All children born in the UK have their hearing screened. Learn more about this process and about what is done if a hearing loss is identified.
Newborn hearing screening
This is usually done using the Automated Otoacoustic Emissions Test (AOAE). When the ear hears a sound, it produces a tiny corresponding sound, a sort of echo. This test involves sending gentle sounds into the baby's ear and measuring the 'echo'.
The test involves placing a small ear piece on the baby's outer ear.
The test is often done before the new-born baby leaves hospital, and only takes a few minutes.
If the test doesn't show a clear response, the baby will be referred for a second screening. This doesn't necessarily mean that they have a hearing loss: sometimes the conditions at the time of the screening aren't right - there may be fluid in the ear canal from birth, for example.
If the second AOAE doesn't show a clear response, the baby will be referred to a different test. This is called the Automated Auditory Braintstem Response Test (AABR). It is non-invasie and takes between five and thirty minutes. It can be performed whilst the baby is sleeping.
The AABR test measures the brain's activity in response to sound. Three small sensors are placed on the baby's head and neck, and headphones are placed on the baby's ears. A series of clicking sounds are then played and a computer records the brain's response.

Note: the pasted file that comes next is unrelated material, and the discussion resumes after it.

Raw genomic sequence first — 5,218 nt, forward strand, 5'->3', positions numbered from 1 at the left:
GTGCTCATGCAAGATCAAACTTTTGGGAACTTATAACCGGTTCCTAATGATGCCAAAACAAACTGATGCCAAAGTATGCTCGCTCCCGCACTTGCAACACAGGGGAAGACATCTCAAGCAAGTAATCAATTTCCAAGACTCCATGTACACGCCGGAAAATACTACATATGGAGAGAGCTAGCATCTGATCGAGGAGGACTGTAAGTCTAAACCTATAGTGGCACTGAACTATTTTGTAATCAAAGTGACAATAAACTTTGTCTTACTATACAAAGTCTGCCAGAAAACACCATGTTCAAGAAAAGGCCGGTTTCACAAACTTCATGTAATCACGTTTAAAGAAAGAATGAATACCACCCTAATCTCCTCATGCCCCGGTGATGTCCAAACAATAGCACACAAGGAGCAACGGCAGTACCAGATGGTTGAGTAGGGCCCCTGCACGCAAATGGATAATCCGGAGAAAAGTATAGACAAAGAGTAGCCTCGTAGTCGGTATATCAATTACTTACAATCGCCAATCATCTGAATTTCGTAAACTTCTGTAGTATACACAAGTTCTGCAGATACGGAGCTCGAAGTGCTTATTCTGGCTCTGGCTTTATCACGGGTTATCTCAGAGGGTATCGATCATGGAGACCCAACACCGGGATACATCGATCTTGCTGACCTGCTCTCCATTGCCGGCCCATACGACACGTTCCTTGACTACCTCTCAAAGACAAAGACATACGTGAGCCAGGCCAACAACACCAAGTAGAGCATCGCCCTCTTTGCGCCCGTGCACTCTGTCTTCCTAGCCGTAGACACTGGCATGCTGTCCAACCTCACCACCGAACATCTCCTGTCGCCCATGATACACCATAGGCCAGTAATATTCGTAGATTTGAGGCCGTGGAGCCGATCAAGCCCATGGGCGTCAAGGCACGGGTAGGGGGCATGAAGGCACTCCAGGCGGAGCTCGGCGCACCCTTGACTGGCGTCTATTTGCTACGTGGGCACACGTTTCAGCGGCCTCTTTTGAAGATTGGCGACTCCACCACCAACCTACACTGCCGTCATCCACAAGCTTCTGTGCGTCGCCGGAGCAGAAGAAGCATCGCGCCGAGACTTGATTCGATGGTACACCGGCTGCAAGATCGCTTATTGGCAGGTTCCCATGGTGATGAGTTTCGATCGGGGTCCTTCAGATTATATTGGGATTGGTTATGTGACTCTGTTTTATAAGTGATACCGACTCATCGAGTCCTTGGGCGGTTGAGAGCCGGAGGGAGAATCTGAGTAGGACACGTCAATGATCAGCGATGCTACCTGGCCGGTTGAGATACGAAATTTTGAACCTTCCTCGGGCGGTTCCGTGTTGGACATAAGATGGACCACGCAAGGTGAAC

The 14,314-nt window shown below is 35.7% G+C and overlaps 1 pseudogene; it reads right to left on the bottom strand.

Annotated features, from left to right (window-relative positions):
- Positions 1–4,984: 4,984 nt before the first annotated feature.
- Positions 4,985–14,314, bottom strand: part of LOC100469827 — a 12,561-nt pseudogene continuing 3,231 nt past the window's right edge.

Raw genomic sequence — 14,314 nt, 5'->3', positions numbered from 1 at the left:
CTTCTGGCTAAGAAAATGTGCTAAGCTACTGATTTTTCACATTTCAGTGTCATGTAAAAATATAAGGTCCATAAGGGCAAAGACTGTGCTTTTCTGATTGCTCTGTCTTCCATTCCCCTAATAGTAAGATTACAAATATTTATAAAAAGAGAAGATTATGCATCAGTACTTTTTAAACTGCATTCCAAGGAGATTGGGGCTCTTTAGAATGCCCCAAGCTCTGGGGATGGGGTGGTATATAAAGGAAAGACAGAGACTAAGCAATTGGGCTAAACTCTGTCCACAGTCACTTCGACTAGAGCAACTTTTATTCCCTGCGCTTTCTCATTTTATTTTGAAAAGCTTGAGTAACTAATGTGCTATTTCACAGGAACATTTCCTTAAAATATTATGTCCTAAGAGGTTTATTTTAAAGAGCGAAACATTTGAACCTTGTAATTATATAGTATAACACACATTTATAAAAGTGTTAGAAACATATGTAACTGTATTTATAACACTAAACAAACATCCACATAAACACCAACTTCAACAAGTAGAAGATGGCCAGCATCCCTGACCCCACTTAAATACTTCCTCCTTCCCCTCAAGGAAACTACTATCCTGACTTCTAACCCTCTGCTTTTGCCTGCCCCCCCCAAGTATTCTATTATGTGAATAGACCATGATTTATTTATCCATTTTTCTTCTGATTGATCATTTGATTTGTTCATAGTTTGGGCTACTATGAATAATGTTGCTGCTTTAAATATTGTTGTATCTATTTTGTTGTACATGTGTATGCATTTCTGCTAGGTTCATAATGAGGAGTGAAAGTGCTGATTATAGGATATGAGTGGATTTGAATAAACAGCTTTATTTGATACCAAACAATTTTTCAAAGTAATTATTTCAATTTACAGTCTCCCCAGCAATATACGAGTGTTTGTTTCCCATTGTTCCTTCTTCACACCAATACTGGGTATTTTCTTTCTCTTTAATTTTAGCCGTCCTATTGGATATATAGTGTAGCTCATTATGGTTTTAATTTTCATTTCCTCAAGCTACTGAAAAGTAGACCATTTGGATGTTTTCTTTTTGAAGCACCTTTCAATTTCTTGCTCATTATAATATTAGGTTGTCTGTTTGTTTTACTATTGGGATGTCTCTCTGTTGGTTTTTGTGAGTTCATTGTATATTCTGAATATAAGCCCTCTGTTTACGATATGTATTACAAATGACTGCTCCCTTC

If the baby doesn't have a clear response to the ABR test, they will be referred to an audiologist for further hearing tests.
Deafness Research UK supported the original laboratory research, the clinical studies that led to the development of this technology and funded the publication of the guidelines for hospitals to use the new test.
Learn more about the Newborn Hearing Screening Programme in England
What happens if the tests identify a hearing loss?
If a permanent hearing loss is identified, further tests may be able to identify the cause. Hearing aids or a cochlear implant may then be of use.
There are many health professionals who can support children with hearing loss, such as audiologists, teachers of the deaf, and speech and language therapists.
Sometimes a baby may be suspected to have a temporary hearing loss caused by a condition such as glue ear. In this case, the condition will probably improve without further intervention; but the baby's hearing will be monitored over this time to see if further action is required.
For more information, have a look at our factsheet on hearing tests for babies and young children.
If you have any unanswered questions, please get in touch with our Advisory Service.